Howmet received a $25,000 grant with our first place in the world CTE video and invested $15,000 of the grant in the school system for ACT Analyze Ed practice materials. 

 

 

Since then, all Hamblen County students have utilized the Analyze Ed practice materials to increase the county ACT cumulative score from a 20.1 in 2012 when ACT was not required at West High to a 20.6 at West and 20.2 for Hamblen County with all junior students testing before receiving a diploma. 

 

“My partnership role with Howmet merged the CTE classroom with academics to provide an impact student sustainability after graduation for Hamblen County students,” she explained. “All Hamblen County high school teachers, including myself, have created rigor in the classroom with ACT practice materials for the past five years.”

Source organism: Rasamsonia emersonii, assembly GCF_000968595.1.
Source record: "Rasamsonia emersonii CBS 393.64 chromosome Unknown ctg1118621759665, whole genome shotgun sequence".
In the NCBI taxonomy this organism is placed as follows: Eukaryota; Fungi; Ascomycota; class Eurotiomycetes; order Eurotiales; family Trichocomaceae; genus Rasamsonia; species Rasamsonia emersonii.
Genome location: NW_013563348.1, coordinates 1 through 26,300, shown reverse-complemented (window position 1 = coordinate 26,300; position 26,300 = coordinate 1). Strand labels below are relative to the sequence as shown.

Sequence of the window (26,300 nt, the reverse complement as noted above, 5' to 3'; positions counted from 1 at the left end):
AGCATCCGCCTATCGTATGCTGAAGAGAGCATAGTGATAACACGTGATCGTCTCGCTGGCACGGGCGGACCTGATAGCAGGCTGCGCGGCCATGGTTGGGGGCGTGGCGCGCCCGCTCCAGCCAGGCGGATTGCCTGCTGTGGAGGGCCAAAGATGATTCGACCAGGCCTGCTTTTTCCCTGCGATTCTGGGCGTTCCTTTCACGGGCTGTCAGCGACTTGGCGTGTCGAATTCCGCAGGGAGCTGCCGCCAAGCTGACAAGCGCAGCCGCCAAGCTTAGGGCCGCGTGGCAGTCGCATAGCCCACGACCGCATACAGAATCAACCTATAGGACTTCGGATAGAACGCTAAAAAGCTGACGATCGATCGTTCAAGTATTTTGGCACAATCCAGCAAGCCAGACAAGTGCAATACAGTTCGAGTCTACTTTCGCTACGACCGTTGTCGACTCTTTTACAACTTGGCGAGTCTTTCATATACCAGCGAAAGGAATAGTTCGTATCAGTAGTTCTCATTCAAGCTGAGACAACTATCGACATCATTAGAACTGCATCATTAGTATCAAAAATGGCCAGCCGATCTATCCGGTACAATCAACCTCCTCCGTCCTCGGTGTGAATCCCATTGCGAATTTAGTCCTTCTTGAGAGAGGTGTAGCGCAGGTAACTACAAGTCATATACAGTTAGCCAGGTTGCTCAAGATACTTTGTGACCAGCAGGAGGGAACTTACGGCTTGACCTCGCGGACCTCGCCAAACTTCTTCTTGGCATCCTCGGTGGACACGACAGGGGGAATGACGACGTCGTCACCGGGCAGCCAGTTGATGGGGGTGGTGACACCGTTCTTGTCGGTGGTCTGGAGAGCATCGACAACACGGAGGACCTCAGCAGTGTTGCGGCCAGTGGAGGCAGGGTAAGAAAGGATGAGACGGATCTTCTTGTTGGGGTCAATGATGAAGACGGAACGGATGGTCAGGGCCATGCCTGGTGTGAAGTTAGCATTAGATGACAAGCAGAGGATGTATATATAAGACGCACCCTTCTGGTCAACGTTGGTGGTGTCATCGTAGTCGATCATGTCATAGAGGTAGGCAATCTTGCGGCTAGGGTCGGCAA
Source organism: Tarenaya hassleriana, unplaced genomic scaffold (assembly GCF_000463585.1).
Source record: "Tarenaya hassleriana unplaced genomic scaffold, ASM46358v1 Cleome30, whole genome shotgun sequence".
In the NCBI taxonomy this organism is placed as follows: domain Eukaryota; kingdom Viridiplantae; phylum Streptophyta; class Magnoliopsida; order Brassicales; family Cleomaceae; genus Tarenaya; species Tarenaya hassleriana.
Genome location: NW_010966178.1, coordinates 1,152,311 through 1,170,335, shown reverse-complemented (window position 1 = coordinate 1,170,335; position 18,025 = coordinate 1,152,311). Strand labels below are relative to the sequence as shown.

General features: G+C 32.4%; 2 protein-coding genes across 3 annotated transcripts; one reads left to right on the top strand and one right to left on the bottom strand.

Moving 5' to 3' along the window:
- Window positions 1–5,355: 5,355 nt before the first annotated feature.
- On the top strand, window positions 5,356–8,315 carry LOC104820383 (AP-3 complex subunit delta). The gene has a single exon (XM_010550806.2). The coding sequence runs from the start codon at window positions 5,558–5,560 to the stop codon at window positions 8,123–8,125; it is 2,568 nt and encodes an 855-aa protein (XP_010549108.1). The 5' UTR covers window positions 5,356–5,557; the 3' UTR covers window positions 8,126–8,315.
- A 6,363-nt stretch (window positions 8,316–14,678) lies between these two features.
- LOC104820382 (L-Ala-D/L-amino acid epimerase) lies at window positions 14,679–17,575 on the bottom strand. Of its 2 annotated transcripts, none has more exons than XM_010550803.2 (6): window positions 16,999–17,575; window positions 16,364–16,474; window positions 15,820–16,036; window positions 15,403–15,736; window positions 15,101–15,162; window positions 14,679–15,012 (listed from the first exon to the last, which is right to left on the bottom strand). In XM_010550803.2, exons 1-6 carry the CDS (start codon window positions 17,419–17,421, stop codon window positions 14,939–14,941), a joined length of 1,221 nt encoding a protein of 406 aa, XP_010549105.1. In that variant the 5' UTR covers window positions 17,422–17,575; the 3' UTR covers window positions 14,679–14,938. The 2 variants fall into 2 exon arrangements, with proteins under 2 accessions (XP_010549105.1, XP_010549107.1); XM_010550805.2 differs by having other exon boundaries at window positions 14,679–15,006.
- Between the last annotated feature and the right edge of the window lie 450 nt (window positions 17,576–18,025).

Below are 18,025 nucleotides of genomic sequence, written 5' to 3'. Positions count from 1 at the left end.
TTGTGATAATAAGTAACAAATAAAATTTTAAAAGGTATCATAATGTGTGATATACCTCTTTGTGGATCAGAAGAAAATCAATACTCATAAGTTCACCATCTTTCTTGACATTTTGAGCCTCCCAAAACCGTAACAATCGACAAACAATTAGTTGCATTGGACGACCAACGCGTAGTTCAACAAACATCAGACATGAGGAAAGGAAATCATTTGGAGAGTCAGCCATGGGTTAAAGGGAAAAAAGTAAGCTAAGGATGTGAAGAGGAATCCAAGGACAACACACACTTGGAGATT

“Today, the Howmet partnership project we began has created 23 Hamblen County work-based learning internships,” she said. “…my role has been to prepare students for summer internship interviews through resume and cover letter preparation matched with soft skills. Moreover, our Hamblen County summer internship program produced conversation between the Hamblen County CTE director and CTE coach with industry to create a Work Ethic Diploma noticed across the state.  Due to continued CTE and industry partnerships, 102 Hamblen County students in May of 2017 will receive a red carpet interview to over 30 Lakeway Area industries any time after high school graduation with a Work Ethic Diploma.”

 

Overall, her initial role with Howmet improved overall school culture to close a gap between industry, CTE, and academics today.  ACT scores have improved, work-based learning summer internships have increased, and the project also advanced conversation to produce the Work Ethic Diploma to merge CTE with academics for sustainability of students in the workforce.